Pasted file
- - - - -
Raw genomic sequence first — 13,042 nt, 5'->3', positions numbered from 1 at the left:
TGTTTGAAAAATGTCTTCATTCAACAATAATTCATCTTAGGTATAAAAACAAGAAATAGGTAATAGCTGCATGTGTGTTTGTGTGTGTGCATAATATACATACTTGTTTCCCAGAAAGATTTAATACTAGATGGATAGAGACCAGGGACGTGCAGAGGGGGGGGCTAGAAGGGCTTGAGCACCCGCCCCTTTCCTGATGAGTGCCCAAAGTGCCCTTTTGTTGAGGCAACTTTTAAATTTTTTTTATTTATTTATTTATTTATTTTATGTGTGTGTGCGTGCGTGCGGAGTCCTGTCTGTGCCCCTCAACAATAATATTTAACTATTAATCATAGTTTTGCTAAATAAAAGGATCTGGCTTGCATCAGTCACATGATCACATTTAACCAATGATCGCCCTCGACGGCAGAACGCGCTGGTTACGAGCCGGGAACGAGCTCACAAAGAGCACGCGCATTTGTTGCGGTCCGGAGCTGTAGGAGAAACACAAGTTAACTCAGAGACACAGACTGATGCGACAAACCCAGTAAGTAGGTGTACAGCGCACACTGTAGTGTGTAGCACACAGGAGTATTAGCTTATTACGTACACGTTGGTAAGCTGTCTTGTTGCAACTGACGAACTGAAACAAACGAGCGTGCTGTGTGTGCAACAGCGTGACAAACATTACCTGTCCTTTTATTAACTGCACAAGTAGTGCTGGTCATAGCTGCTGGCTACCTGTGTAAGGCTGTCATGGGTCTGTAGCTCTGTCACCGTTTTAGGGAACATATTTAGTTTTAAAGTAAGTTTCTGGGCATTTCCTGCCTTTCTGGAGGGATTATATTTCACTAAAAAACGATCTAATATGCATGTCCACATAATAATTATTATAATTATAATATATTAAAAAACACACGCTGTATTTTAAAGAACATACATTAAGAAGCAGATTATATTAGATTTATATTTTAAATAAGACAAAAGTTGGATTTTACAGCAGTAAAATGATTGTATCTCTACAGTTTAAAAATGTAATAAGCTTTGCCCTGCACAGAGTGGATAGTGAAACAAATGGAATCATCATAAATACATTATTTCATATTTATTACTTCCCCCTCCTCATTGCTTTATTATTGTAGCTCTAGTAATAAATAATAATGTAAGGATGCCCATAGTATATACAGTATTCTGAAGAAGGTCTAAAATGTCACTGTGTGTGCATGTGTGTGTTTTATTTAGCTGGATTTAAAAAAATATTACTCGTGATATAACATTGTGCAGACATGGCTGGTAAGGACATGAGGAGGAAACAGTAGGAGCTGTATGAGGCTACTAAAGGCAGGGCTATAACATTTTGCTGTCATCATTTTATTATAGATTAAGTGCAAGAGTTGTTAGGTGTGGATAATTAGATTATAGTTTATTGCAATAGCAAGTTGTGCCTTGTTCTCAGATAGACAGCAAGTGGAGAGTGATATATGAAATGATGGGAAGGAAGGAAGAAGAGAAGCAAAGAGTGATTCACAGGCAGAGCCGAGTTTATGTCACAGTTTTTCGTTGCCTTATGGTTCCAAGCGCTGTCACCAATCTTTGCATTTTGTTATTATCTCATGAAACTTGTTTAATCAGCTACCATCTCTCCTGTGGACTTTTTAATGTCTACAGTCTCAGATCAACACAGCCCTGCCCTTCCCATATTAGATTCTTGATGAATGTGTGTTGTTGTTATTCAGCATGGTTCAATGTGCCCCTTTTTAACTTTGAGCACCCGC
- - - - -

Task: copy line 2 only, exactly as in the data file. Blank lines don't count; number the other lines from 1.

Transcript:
TGTTTGAAAAATGTCTTCATTCAACAATAATTCATCTTAGGTATAAAAACAAGAAATAGGTAATAGCTGCATGTGTGTTTGTGTGTGTGCATAATATACATACTTGTTTCCCAGAAAGATTTAATACTAGATGGATAGAGACCAGGGACGTGCAGAGGGGGGGGCTAGAAGGGCTTGAGCACCCGCCCCTTTCCTGATGAGTGCCCAAAGTGCCCTTTTGTTGAGGCAACTTTTAAATTTTTTTTATTTATTTATTTATTTATTTTATGTGTGTGTGCGTGCGTGCGGAGTCCTGTCTGTGCCCCTCAACAATAATATTTAACTATTAATCATAGTTTTGCTAAATAAAAGGATCTGGCTTGCATCAGTCACATGATCACATTTAACCAATGATCGCCCTCGACGGCAGAACGCGCTGGTTACGAGCCGGGAACGAGCTCACAAAGAGCACGCGCATTTGTTGCGGTCCGGAGCTGTAGGAGAAACACAAGTTAACTCAGAGACACAGACTGATGCGACAAACCCAGTAAGTAGGTGTACAGCGCACACTGTAGTGTGTAGCACACAGGAGTATTAGCTTATTACGTACACGTTGGTAAGCTGTCTTGTTGCAACTGACGAACTGAAACAAACGAGCGTGCTGTGTGTGCAACAGCGTGACAAACATTACCTGTCCTTTTATTAACTGCACAAGTAGTGCTGGTCATAGCTGCTGGCTACCTGTGTAAGGCTGTCATGGGTCTGTAGCTCTGTCACCGTTTTAGGGAACATATTTAGTTTTAAAGTAAGTTTCTGGGCATTTCCTGCCTTTCTGGAGGGATTATATTTCACTAAAAAACGATCTAATATGCATGTCCACATAATAATTATTATAATTATAATATATTAAAAAACACACGCTGTATTTTAAAGAACATACATTAAGAAGCAGATTATATTAGATTTATATTTTAAATAAGACAAAAGTTGGATTTTACAGCAGTAAAATGATTGTATCTCTACAGTTTAAAAATGTAATAAGCTTTGCCCTGCACAGAGTGGATAGTGAAACAAATGGAATCATCATAAATACATTATTTCATATTTATTACTTCCCCCTCCTCATTGCTTTATTATTGTAGCTCTAGTAATAAATAATAATGTAAGGATGCCCATAGTATATACAGTATTCTGAAGAAGGTCTAAAATGTCACTGTGTGTGCATGTGTGTGTTTTATTTAGCTGGATTTAAAAAAATATTACTCGTGATATAACATTGTGCAGACATGGCTGGTAAGGACATGAGGAGGAAACAGTAGGAGCTGTATGAGGCTACTAAAGGCAGGGCTATAACATTTTGCTGTCATCATTTTATTATAGATTAAGTGCAAGAGTTGTTAGGTGTGGATAATTAGATTATAGTTTATTGCAATAGCAAGTTGTGCCTTGTTCTCAGATAGACAGCAAGTGGAGAGTGATATATGAAATGATGGGAAGGAAGGAAGAAGAGAAGCAAAGAGTGATTCACAGGCAGAGCCGAGTTTATGTCACAGTTTTTCGTTGCCTTATGGTTCCAAGCGCTGTCACCAATCTTTGCATTTTGTTATTATCTCATGAAACTTGTTTAATCAGCTACCATCTCTCCTGTGGACTTTTTAATGTCTACAGTCTCAGATCAACACAGCCCTGCCCTTCCCATATTAGATTCTTGATGAATGTGTGTTGTTGTTATTCAGCATGGTTCAATGTGCCCCTTTTTAACTTTGAGCACCCGC